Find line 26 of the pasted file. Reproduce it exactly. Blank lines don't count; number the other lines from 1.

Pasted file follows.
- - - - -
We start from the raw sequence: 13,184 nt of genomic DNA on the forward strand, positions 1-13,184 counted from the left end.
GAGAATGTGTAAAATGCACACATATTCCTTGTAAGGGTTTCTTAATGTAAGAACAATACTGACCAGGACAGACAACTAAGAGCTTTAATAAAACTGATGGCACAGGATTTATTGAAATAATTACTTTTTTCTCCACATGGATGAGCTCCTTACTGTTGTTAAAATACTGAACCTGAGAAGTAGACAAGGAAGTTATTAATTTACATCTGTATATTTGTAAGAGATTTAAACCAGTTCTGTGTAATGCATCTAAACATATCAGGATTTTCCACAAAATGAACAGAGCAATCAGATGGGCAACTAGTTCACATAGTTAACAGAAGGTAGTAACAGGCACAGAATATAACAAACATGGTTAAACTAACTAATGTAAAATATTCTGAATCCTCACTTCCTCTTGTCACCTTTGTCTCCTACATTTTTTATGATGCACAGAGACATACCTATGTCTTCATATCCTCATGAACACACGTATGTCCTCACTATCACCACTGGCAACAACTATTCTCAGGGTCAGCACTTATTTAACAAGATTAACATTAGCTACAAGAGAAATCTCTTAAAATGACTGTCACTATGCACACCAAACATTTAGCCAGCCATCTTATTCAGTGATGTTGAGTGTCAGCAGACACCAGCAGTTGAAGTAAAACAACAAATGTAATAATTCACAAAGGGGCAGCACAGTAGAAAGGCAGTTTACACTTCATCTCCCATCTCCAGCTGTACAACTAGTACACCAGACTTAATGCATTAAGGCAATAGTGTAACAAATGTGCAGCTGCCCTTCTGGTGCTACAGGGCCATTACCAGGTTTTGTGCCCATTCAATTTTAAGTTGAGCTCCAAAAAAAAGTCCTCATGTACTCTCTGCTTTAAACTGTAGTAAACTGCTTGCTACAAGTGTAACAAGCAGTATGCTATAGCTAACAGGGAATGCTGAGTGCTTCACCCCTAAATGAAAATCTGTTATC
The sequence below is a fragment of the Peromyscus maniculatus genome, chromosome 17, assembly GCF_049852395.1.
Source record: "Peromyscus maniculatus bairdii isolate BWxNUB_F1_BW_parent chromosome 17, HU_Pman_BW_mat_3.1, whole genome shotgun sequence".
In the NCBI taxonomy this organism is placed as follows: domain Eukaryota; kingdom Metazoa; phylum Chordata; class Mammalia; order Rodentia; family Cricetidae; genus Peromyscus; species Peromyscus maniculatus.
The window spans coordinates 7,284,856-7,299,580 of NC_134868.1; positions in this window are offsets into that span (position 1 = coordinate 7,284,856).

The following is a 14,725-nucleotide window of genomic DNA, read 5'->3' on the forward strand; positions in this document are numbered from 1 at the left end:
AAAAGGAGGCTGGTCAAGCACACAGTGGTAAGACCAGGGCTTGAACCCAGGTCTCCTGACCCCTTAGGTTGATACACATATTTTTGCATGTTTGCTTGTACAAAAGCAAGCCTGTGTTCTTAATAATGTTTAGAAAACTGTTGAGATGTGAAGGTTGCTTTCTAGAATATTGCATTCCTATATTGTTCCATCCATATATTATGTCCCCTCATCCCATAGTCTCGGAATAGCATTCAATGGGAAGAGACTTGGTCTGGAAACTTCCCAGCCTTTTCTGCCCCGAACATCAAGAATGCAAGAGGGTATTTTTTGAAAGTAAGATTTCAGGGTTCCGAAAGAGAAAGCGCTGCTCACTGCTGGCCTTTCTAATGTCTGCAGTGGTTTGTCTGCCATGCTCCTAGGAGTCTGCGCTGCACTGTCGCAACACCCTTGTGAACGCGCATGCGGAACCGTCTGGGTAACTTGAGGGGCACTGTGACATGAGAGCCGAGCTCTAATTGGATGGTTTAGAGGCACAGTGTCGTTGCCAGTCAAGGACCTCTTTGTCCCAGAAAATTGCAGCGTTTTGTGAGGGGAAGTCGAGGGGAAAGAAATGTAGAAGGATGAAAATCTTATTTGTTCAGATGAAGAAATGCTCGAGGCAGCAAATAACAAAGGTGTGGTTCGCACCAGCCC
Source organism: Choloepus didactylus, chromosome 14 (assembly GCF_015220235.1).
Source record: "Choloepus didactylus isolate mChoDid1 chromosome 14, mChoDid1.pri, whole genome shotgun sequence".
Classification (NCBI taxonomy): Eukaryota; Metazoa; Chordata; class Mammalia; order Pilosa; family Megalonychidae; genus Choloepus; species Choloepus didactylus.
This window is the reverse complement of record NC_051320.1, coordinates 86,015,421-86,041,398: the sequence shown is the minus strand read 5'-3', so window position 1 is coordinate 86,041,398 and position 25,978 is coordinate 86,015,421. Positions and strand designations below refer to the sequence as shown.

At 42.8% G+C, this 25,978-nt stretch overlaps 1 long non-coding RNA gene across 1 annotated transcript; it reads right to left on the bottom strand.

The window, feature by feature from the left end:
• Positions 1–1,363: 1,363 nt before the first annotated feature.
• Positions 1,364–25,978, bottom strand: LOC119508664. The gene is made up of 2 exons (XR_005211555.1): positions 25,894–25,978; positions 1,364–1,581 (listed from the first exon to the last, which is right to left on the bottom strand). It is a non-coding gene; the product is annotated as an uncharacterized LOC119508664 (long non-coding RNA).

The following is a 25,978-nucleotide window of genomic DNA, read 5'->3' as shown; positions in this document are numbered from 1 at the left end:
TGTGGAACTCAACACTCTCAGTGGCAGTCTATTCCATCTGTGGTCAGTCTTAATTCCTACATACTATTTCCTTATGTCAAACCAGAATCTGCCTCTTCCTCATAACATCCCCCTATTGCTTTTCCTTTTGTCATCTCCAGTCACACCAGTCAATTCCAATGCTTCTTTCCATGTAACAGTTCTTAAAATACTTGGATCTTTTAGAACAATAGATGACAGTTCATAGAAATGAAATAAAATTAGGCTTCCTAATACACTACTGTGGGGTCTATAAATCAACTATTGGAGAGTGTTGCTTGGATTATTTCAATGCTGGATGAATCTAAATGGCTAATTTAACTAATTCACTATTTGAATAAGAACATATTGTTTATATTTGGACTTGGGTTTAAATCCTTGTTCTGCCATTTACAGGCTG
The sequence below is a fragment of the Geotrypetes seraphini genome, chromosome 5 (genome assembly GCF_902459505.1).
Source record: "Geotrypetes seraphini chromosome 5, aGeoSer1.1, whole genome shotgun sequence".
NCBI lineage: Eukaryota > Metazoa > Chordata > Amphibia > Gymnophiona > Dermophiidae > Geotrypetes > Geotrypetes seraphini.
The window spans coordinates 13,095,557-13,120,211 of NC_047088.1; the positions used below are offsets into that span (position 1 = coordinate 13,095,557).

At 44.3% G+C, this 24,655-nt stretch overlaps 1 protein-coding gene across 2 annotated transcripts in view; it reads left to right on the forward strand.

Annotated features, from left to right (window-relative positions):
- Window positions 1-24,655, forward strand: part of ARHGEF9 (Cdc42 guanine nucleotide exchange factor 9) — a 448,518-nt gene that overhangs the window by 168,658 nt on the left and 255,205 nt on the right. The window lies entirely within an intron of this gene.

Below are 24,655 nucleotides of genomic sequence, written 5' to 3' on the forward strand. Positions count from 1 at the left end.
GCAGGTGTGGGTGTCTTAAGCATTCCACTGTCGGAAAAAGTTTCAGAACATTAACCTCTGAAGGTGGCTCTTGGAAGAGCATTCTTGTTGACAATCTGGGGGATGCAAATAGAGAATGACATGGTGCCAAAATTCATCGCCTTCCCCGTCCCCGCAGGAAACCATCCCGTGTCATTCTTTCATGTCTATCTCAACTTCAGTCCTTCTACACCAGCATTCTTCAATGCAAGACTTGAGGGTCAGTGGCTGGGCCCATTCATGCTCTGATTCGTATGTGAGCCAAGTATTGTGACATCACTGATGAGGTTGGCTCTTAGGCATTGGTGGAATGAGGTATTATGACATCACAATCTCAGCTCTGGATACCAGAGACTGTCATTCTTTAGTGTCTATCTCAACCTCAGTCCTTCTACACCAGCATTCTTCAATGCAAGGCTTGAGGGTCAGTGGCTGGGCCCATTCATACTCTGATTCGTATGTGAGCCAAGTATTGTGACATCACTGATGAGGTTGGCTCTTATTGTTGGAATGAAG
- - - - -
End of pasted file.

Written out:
Below are 24,655 nucleotides of genomic sequence, written 5' to 3' on the forward strand. Positions count from 1 at the left end.